#4: I like the overall defaults

So if I like them, there are surely others who do the same. If you don’t like them change them. It’s not like you don’t have the option. Individual complainers about defaults do nothing but harm not just to KDE but any other FOSS project.

I suggest you make your perfect theme and start a petition. Let’s see how many peoples’ signatures you get willing to have your theme as the default.

KDE 4.1.2 works perfectly fine for me on Mandriva. There are still some graphic glitches mostly due to nVidia’s drivers but even that’s improving quite fast. Given the rapid development of KDE4 series, 4.2 will definitely rock!

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fold this thread Charles K  Tuesday, 21 October 2008 o godz. 5:41 am #  Add karma Subtract karma  +0

Great work guys, anyone working on ECU tuning and / or datalogging software? Would be interested to join in. Best wishes.

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fold this thread Pino Toscano  Tuesday, 21 October 2008 o godz. 8:47 am #  Add karma Subtract karma  +1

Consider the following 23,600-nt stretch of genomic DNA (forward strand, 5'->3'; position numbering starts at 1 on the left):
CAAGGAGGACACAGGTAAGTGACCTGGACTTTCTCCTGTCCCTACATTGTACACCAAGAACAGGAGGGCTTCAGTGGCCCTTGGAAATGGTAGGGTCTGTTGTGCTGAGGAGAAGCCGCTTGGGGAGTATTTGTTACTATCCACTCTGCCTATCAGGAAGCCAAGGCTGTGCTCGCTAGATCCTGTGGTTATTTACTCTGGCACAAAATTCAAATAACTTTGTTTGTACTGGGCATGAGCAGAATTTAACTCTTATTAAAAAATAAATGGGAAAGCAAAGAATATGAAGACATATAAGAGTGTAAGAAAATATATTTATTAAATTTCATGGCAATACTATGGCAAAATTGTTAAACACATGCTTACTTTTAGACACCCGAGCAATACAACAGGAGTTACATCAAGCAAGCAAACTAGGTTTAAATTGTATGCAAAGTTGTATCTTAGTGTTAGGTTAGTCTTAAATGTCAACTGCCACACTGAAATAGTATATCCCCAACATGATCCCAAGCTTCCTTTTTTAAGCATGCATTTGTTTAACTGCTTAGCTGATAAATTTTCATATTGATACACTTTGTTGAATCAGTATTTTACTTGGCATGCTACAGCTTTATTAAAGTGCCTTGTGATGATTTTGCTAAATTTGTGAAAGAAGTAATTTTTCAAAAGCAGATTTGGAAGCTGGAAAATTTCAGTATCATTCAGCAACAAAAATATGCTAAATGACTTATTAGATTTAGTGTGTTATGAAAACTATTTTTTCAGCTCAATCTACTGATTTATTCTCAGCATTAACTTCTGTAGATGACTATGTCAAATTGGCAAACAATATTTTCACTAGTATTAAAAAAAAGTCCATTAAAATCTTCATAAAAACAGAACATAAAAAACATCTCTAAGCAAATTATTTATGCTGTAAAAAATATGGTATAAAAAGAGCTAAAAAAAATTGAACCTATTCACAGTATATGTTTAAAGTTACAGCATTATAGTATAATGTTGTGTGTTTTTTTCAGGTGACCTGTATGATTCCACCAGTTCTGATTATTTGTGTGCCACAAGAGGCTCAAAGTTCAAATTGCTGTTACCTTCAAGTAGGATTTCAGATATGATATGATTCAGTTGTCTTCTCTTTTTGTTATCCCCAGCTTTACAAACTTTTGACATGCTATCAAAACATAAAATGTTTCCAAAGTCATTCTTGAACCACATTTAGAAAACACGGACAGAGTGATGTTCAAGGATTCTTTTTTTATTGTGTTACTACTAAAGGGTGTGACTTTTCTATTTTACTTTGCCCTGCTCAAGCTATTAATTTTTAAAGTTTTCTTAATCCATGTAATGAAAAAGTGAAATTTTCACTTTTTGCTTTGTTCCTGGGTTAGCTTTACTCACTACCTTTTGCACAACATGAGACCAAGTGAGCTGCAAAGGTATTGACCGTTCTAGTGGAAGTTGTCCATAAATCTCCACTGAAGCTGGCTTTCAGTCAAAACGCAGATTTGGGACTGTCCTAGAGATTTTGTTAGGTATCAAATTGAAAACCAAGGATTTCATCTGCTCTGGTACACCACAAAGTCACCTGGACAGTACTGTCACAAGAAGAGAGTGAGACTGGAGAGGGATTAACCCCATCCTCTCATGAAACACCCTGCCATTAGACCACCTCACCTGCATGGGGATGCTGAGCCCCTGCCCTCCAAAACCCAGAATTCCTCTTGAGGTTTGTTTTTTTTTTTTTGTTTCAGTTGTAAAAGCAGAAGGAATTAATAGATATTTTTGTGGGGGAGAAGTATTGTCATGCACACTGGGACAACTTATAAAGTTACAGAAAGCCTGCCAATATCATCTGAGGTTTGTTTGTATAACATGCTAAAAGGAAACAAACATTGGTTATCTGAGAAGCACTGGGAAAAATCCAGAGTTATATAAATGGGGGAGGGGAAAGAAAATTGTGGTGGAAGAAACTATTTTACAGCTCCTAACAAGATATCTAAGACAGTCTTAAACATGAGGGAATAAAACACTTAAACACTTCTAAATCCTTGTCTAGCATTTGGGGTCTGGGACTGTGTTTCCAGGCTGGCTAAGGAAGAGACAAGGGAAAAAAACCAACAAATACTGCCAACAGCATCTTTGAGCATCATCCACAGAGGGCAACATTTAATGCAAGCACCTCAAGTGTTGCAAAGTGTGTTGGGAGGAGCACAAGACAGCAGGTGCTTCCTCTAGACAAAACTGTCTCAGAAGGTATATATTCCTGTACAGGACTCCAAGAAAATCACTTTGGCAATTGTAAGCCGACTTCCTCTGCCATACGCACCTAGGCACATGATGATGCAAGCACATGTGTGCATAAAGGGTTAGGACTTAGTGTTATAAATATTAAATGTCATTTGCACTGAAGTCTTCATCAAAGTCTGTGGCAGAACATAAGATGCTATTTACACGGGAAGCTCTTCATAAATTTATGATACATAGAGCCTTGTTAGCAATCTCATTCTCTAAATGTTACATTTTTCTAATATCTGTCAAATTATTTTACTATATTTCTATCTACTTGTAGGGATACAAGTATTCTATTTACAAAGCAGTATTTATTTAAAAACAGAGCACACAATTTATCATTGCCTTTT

Additional Okular note: I planned a couple more of (hopefully useful) features for KDE 4.2. I hope to have at least a basix versio of them…

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fold this thread bob  Tuesday, 21 October 2008 o godz. 11:45 am #  Add karma Subtract karma  +0

well im using kde 4 since 4.1 everyday. I didnt’ like kde3 so much, but now it has replaced gnome and some wm i was using. light and does the job, pretty happy with it.

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fold this thread Cato Kalin  Tuesday, 21 October 2008 o godz. 9:00 pm #  Add karma Subtract karma  +1

Typical linux responses to criticism:

1) Works for me.
2) If you don’t like it change it/write it yourself.
3) The devs are not getting paid, you should worship at their feet.